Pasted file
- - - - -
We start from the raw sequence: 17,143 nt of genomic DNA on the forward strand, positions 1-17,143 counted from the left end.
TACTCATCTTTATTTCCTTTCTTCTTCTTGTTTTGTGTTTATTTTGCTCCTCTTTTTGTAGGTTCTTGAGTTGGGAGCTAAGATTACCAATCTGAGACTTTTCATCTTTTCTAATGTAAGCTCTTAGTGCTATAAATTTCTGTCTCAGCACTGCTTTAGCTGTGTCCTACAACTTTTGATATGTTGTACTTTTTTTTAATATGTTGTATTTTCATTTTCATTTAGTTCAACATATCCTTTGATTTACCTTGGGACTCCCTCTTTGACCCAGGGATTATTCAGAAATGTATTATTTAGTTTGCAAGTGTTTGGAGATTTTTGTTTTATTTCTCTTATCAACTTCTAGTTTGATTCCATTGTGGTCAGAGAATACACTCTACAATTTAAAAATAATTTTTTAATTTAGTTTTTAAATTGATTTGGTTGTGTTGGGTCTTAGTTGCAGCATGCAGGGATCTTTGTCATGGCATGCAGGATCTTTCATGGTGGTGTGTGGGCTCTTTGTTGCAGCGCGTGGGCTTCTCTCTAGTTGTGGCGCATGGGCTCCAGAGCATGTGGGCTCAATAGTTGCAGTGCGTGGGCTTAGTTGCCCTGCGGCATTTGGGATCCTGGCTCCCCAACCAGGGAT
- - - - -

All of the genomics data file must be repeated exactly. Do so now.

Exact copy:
We start from the raw sequence: 17,143 nt of genomic DNA on the forward strand, positions 1-17,143 counted from the left end.
TACTCATCTTTATTTCCTTTCTTCTTCTTGTTTTGTGTTTATTTTGCTCCTCTTTTTGTAGGTTCTTGAGTTGGGAGCTAAGATTACCAATCTGAGACTTTTCATCTTTTCTAATGTAAGCTCTTAGTGCTATAAATTTCTGTCTCAGCACTGCTTTAGCTGTGTCCTACAACTTTTGATATGTTGTACTTTTTTTTAATATGTTGTATTTTCATTTTCATTTAGTTCAACATATCCTTTGATTTACCTTGGGACTCCCTCTTTGACCCAGGGATTATTCAGAAATGTATTATTTAGTTTGCAAGTGTTTGGAGATTTTTGTTTTATTTCTCTTATCAACTTCTAGTTTGATTCCATTGTGGTCAGAGAATACACTCTACAATTTAAAAATAATTTTTTAATTTAGTTTTTAAATTGATTTGGTTGTGTTGGGTCTTAGTTGCAGCATGCAGGGATCTTTGTCATGGCATGCAGGATCTTTCATGGTGGTGTGTGGGCTCTTTGTTGCAGCGCGTGGGCTTCTCTCTAGTTGTGGCGCATGGGCTCCAGAGCATGTGGGCTCAATAGTTGCAGTGCGTGGGCTTAGTTGCCCTGCGGCATTTGGGATCCTGGCTCCCCAACCAGGGAT